by Annie Hamilton
The crack as the first musket went off was like a clap of strange thunder.
‘Gid doon, boyo! Thair feering …’ A rough hand thrust Bill to the ground. He could hardly understand the Irishman’s words. Then he realised what he’d heard: ‘Get down, boy! They’re firing …’
A volley of shots roared out. Bill poked his head up long enough to stare in disbelief as unarmed men fell in front of the soldiers’ fire. There was screaming from somewhere in the distance: ‘We don’t have no weapons!’
But it didn’t seem to matter. The officers ordered the soldiers to fire again.
The smoke, the violence, the blood, and, above all, the terrible injustice of the day imprinted itself on Bill’s mind forever.
Bill was a young boy the day he witnessed these events, which would become famous in Australian history as the ‘Eureka Stockade’.
Bill was to grow up to become famous himself. He, William Guthrie Spence, played a very important role in the Federation of Australia, transforming the country from individual colonies into one unified nation. He was also one of the greatest union organisers in Australia’s history and one of the most vocal supporters of the Australian Labor Party in its earliest days.
The Eureka rebellion on the Victorian goldfields had helped shape his thinking about justice for workers and fired him up to work towards the creation of the Australian Worker’s Union (AWU). However, that wasn’t the only thing that ignited his passion for fairness in the workplace. For William Guthrie Spence, there was only one real role model for justice, and it wasn’t anyone who’d been involved at Eureka.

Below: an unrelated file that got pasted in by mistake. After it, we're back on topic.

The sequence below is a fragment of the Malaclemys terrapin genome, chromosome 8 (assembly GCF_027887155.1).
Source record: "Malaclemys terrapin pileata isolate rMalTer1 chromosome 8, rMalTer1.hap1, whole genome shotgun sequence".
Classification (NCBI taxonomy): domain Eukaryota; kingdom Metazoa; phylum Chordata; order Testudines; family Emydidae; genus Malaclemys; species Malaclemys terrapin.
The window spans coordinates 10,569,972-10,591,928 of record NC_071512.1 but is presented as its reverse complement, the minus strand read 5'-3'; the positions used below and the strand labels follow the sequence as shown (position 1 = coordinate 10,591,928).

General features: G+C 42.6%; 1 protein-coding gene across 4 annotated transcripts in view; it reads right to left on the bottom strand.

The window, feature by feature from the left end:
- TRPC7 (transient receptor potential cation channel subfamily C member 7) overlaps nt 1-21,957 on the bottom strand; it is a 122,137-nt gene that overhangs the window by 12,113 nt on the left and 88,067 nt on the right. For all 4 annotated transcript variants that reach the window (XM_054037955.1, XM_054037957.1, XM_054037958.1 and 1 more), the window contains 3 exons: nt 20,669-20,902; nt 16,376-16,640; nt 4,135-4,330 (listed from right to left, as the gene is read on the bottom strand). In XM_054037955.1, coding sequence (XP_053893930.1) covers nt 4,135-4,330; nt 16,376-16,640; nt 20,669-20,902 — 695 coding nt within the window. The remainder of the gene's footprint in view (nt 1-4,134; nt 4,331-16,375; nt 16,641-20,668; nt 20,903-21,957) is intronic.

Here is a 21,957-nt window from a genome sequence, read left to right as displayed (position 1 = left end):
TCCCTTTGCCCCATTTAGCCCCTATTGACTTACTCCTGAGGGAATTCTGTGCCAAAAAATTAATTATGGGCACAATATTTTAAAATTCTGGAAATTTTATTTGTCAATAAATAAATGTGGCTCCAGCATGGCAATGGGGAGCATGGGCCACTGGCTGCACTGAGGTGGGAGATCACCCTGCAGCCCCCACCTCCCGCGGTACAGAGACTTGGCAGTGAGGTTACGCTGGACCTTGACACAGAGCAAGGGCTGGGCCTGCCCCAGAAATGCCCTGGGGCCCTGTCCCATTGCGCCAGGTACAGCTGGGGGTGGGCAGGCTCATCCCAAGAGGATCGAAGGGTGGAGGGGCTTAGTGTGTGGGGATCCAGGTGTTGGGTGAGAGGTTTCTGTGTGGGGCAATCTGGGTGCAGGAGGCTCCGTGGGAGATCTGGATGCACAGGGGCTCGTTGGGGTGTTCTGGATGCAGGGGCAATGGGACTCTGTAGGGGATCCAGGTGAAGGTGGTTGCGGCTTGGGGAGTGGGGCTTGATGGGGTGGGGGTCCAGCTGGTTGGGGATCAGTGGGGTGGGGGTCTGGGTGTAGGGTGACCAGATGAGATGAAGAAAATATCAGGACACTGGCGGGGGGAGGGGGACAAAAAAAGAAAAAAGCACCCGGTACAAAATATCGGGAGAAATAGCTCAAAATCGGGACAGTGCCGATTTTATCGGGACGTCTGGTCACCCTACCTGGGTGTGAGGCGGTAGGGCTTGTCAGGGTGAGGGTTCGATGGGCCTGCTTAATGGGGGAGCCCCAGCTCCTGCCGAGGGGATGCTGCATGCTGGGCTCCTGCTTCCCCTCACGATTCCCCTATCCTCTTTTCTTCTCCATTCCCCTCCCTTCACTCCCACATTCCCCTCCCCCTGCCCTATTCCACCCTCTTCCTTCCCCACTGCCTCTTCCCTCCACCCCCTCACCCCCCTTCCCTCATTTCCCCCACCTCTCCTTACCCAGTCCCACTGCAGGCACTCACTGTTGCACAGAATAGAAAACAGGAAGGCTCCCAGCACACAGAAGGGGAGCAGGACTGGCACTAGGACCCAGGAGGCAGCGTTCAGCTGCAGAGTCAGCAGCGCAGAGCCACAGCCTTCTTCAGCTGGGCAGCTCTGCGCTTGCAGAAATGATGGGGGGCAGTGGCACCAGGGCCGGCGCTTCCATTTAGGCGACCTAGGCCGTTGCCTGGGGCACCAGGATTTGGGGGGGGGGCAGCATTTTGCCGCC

It was Jesus.
In 1892, Spence wrote: ‘New Unionism was simply the teachings of that greatest of all social reformers, Him of Nazareth, whom all must revere.’
As well as working to help establish trade unions to protect workers’ rights, Spence was also a Methodist church preacher and Presbyterian elder (leader in the church). He was strongly influenced by the words of the prophet Micah:
He has shown you, O mortal, what is good. And what does the Lord require of you? To act justly and to love mercy and to walk humbly with your God. (Micah 6:8, NIV Bible)
William Guthrie Spence constantly argued for the labour movement to be based on the values of Jesus. He was a Christian socialist, and although he supported standing up strongly for people’s rights, and this often led to unavoidable conflict, he always stressed the need to negotiate and reconcile whenever there had been conflict and confrontation. In 1891, he said he thought going on strike was ‘barbarous’ and that he did not believe in holding strikes at all. However, he also knew that working people had to organise themselves to support each other and defend their rights, or they could be exploited.
His strong Christian beliefs led him to decide that the use of force was never the best way forward. In all that he did for workers’ rights, he always hoped that employers and unionists would come together as equal human beings and work out their differences in a mutually respectful manner, with concern and consideration for each other’s situations.